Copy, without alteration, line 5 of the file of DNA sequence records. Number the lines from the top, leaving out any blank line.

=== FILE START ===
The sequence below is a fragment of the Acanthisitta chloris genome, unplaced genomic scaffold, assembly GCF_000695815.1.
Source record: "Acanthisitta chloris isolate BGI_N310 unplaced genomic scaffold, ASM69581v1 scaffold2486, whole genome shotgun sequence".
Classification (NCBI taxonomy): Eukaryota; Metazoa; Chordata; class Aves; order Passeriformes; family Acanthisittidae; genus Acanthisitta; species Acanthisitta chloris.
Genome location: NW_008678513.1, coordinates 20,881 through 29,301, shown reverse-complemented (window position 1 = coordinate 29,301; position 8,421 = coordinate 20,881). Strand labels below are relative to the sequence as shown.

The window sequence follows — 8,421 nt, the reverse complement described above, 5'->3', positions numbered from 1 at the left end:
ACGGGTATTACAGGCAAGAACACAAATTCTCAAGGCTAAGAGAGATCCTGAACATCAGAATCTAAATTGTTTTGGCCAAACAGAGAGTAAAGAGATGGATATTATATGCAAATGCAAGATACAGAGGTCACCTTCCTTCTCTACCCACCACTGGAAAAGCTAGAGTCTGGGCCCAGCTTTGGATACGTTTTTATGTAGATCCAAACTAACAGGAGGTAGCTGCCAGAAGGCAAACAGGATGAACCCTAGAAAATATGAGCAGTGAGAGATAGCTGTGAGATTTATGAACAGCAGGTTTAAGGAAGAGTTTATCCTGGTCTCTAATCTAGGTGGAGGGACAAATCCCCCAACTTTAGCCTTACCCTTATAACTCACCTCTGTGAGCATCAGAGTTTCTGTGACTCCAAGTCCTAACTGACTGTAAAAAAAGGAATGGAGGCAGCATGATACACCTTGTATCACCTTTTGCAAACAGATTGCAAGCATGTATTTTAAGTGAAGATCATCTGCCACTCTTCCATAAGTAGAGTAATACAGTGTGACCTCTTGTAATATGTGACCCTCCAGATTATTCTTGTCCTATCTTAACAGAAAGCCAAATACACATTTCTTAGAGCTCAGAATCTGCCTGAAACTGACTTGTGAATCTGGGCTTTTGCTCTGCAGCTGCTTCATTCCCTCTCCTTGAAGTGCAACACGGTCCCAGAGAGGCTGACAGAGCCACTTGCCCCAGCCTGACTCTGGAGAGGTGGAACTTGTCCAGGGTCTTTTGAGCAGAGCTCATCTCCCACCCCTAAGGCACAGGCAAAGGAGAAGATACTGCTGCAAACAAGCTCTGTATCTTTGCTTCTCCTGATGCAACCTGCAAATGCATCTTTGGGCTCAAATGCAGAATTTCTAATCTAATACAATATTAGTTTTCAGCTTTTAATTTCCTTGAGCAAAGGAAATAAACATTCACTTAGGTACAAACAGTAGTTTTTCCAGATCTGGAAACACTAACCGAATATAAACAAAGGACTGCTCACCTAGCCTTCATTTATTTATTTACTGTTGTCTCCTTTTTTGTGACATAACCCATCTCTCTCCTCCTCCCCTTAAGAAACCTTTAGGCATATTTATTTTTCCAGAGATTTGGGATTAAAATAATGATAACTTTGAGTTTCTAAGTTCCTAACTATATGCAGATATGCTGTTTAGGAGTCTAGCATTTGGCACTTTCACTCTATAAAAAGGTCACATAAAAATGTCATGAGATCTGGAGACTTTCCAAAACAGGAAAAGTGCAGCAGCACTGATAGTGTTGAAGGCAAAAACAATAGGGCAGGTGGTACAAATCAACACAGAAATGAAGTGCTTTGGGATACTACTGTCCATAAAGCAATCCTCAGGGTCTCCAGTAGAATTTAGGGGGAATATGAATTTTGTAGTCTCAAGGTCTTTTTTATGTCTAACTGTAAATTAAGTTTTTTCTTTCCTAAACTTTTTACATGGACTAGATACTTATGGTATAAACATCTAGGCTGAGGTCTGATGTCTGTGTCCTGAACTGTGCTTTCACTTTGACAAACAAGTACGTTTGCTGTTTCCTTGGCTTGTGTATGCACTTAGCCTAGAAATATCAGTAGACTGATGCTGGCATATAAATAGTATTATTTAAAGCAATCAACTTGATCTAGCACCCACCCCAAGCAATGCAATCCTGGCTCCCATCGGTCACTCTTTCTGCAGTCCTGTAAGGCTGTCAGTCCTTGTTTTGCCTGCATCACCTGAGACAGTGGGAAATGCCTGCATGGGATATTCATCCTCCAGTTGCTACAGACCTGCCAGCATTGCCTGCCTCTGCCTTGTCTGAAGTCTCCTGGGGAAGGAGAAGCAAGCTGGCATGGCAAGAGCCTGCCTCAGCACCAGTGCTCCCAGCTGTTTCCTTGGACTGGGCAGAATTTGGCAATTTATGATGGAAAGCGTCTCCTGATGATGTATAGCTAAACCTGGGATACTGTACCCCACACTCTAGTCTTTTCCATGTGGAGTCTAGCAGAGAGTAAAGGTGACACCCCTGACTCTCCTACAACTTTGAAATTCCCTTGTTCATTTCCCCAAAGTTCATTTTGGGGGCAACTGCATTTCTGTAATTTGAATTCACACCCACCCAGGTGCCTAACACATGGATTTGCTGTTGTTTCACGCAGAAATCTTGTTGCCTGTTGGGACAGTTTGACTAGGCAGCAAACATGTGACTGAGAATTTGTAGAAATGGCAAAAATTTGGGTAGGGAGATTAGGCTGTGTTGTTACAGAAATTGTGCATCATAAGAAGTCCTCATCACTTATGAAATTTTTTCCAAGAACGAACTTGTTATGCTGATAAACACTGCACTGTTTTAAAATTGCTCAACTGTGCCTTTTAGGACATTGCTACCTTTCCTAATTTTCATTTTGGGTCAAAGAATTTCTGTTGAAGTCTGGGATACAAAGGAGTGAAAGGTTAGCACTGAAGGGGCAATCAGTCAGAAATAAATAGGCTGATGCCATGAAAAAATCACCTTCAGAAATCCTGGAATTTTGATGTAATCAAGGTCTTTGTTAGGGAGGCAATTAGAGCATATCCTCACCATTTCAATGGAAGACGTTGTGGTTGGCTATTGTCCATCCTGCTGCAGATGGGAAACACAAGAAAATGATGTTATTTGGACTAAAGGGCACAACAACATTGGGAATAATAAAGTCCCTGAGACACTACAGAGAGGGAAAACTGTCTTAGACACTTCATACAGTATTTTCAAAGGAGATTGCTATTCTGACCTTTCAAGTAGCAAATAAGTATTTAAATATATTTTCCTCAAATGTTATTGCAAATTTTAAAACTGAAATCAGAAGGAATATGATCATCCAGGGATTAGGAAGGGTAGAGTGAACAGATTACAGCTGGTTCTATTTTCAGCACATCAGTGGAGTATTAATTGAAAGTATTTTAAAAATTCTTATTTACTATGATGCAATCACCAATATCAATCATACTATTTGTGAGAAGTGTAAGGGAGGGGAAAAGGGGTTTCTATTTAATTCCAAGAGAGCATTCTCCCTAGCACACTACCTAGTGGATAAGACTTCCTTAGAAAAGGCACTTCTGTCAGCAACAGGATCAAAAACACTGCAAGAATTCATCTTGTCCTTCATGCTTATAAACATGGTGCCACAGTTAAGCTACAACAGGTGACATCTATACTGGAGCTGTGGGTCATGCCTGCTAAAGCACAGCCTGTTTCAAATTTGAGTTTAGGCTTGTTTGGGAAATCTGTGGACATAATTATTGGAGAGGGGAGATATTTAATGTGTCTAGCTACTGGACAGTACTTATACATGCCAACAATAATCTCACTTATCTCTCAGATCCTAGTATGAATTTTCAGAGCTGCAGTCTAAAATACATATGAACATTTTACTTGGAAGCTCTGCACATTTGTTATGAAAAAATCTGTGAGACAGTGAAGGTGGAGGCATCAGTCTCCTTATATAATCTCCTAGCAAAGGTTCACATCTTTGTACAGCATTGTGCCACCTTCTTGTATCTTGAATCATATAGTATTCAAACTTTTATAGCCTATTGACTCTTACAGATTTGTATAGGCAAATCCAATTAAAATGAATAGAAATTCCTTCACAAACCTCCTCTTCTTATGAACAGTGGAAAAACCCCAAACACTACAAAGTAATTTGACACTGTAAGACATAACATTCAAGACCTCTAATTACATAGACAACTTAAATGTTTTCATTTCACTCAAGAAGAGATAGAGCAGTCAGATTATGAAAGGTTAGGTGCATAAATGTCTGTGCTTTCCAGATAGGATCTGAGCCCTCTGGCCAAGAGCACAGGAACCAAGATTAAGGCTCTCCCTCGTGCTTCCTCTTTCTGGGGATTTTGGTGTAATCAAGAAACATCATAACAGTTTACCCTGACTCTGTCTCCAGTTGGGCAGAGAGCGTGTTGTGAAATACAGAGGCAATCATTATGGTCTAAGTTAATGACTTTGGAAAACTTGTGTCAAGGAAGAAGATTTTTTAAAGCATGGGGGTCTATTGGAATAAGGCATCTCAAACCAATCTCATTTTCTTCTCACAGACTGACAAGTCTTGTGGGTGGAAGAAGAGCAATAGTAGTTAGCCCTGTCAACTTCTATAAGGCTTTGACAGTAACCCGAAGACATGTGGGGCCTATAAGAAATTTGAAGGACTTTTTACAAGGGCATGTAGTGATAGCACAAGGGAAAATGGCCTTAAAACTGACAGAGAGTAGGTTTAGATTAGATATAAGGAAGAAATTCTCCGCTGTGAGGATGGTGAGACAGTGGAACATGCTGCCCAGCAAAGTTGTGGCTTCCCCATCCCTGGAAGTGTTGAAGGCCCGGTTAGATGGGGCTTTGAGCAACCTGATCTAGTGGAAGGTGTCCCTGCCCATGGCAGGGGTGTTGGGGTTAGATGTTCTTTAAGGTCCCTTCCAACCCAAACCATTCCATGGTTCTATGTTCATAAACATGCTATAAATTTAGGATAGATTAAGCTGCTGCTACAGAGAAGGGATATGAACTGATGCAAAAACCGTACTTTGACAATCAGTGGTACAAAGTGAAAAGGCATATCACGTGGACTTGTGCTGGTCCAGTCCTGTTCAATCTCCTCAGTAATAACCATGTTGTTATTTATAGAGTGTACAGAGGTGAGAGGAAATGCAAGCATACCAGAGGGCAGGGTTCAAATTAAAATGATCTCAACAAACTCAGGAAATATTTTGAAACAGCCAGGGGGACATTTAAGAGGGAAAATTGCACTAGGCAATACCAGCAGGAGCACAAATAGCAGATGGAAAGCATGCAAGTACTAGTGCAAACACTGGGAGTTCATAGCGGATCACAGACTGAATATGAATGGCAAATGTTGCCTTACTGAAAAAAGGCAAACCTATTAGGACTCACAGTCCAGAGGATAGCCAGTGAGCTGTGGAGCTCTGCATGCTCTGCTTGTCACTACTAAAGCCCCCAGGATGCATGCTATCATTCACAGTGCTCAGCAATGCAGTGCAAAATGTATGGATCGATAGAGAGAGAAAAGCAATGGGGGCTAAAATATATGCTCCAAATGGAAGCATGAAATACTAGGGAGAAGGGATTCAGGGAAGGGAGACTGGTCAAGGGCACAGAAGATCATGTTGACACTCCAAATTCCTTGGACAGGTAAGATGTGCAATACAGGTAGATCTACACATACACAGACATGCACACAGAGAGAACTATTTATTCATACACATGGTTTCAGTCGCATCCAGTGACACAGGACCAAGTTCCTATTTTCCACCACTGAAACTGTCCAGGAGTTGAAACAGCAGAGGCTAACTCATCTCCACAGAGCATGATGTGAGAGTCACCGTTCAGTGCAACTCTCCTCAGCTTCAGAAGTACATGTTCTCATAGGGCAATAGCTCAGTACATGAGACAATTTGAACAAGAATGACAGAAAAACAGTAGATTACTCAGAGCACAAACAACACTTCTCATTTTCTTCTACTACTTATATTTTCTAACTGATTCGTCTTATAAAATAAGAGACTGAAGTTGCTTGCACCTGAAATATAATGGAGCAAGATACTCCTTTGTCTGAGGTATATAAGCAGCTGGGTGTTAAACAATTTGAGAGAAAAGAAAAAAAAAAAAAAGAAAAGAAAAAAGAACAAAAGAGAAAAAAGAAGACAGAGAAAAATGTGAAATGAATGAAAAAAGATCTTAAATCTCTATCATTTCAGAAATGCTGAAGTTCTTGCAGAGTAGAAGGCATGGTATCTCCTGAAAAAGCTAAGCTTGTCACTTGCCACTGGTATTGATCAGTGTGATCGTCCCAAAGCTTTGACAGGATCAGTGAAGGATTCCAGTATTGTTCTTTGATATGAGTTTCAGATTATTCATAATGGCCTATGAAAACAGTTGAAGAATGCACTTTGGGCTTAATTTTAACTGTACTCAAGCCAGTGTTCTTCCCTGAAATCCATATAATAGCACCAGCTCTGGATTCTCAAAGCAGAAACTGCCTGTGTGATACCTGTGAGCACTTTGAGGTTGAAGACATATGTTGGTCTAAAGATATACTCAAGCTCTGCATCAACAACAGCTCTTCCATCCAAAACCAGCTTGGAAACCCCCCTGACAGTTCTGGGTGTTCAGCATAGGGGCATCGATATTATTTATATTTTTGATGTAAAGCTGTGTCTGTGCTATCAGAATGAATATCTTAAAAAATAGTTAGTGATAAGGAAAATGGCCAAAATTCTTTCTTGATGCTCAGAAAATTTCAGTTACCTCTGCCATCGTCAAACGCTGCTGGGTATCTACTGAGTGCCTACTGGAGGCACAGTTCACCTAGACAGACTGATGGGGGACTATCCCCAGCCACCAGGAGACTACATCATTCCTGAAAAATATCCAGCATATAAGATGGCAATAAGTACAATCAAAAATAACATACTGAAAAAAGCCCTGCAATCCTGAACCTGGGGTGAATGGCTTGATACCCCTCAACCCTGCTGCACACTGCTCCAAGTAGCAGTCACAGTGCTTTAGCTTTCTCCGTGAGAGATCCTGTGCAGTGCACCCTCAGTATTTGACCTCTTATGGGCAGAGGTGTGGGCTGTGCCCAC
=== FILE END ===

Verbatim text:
The window sequence follows — 8,421 nt, the reverse complement described above, 5'->3', positions numbered from 1 at the left end: